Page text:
Rafi sang a lot of songs picturised on Guru Dutt, and his voice suited the actor perfectly, though an odd exception was Hemant Kumar singing ‘Jaane wo kaise log the jinke’ in Pyaasa. Interestingly, Rafi also sang songs picturised on Johnny Walker  ‘Jaane kahan mera jigar gaya ji’ in Mr & Mrs 55, ‘Yeh hai Bambai meri jaan’ in CID and ‘Sar jo tera chakraye’ in Pyaasa. All these songs had a certain frothiness that made them memorable.

The other two singers who made a mark in Guru Dutt were Shamshad Begum, who passed away yesterday, and Asha Bhosle, more in the later films. Shamshad sang ‘Kahin aar kahin paar’ in Aar Paar, besides the three CID classics ‘Boojh mera kya naam hai’, ‘Kahin pe nigaahen’ and ‘Leke pehla pehla pyar’.

Asha, who was also part of ‘Leke pehla pehla pyaar’, had three songs in Chaudhvin Ka Chand and four in Sahib Bibi Ka Ghulam, including ‘Bhanwara bada nadaan’ and ‘Meri jaan o meri jaan’.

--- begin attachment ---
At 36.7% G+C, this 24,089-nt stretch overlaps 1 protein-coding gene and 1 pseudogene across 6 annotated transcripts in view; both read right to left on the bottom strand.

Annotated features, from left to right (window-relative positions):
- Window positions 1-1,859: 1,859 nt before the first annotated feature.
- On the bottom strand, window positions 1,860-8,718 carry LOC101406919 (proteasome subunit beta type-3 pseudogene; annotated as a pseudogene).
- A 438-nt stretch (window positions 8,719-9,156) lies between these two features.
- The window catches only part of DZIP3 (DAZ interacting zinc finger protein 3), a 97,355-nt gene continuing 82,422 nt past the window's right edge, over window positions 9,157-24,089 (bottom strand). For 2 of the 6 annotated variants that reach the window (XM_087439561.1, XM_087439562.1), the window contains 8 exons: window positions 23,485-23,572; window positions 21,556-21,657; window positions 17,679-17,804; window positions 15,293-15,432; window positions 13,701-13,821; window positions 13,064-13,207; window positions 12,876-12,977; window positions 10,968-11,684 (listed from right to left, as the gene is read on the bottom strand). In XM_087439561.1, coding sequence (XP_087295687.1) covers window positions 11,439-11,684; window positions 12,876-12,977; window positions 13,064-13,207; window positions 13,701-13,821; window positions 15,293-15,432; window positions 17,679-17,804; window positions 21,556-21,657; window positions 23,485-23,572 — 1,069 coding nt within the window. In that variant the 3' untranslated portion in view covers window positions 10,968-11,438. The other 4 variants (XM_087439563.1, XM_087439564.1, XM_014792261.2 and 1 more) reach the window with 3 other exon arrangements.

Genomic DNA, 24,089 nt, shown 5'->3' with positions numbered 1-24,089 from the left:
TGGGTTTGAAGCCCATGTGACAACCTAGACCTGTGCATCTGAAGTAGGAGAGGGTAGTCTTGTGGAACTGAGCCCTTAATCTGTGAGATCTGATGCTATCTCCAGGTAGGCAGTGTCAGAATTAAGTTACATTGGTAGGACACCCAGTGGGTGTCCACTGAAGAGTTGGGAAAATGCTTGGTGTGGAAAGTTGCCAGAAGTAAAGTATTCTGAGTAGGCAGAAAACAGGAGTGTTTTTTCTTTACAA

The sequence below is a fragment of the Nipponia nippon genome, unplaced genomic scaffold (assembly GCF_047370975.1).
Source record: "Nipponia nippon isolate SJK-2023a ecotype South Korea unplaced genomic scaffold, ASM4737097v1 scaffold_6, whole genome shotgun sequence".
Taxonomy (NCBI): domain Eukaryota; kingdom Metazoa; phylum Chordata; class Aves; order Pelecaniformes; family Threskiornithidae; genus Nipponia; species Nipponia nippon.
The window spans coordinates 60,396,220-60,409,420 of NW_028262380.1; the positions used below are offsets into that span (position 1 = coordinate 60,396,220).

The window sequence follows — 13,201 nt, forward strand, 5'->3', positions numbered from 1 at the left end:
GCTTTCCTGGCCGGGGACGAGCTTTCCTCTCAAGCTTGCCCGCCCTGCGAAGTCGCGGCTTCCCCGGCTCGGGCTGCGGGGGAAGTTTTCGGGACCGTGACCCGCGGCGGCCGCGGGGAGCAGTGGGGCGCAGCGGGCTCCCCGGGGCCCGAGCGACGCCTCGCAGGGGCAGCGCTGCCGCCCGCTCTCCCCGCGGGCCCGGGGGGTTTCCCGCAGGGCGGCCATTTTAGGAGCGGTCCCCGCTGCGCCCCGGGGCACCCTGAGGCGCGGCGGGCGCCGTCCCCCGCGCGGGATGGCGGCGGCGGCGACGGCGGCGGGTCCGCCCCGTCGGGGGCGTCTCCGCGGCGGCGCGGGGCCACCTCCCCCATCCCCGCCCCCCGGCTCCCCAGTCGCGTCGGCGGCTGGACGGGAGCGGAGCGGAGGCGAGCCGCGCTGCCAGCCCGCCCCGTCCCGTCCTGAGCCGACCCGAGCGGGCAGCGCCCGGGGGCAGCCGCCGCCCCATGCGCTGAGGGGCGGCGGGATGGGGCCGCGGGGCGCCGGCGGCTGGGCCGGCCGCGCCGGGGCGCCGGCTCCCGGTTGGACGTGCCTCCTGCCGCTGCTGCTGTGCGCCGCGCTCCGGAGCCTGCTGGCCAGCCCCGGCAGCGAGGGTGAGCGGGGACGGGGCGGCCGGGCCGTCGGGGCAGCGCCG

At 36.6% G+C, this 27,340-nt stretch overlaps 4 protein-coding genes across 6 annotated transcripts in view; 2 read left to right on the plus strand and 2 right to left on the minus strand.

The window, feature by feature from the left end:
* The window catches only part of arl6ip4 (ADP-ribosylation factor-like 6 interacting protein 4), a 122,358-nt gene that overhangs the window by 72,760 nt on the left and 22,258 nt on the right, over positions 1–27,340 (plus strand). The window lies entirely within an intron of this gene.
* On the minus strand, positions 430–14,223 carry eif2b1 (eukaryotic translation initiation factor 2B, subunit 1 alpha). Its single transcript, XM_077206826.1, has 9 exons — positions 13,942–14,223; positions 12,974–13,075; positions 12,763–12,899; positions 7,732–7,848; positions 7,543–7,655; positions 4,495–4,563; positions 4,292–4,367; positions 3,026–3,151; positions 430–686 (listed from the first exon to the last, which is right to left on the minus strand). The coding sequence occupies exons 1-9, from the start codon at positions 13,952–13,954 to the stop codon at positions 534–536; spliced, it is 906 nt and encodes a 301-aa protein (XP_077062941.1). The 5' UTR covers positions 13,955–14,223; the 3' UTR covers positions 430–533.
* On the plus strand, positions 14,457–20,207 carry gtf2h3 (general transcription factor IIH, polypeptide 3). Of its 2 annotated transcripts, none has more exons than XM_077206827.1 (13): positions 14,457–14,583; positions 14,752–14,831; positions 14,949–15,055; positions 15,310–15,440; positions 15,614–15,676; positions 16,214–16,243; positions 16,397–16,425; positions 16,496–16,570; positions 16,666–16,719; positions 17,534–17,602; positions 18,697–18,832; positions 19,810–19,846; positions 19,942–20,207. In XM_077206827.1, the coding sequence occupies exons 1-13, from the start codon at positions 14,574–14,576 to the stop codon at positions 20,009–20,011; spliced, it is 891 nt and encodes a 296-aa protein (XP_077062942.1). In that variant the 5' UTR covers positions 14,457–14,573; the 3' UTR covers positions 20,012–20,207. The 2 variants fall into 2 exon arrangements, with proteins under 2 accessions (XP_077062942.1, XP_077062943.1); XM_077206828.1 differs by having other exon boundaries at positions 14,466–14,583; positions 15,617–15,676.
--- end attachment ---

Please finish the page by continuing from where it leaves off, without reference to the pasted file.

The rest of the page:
The combination of all these legends made the music of Guru Dutt films so charming. When one looks at Hindi film music from that era, one normally thinks of Raj Kapoor films, the Dev Anand/ Navketan banner, Mehboob Khan movies and some of music director Naushad’s musico-historicals, if such a term exists.

But obviously, Guru Dutt paid close attention to the music. Just like his films had VK Murthy’s distinct stamp of photography and Abrar Alvi’s marvellous style of dialogue-writing, their music had their own magic. That’s why those songs are so timeless.


Comments on: "The timeless melodies of Guru Dutt films" (4)

  1. shankar shenai said:

    Beautiful post.

  2. Shan A S said:

    Hi Naren, I am a sports reporter and my interest in Indian music overlap my professional love. The blog is superb and the articles worth pondering again and again.Keep it up, Gud luck.

    • Hi Shan
      Thanks for your post. Which paper do you write for? I’ve been a journalist for a long time, and used to work with Mid Day till 2005, writing mostly about music (though earlier one, wanted to be a tennis reporter).
      Glad you enjoyed the blog. Do stay in touch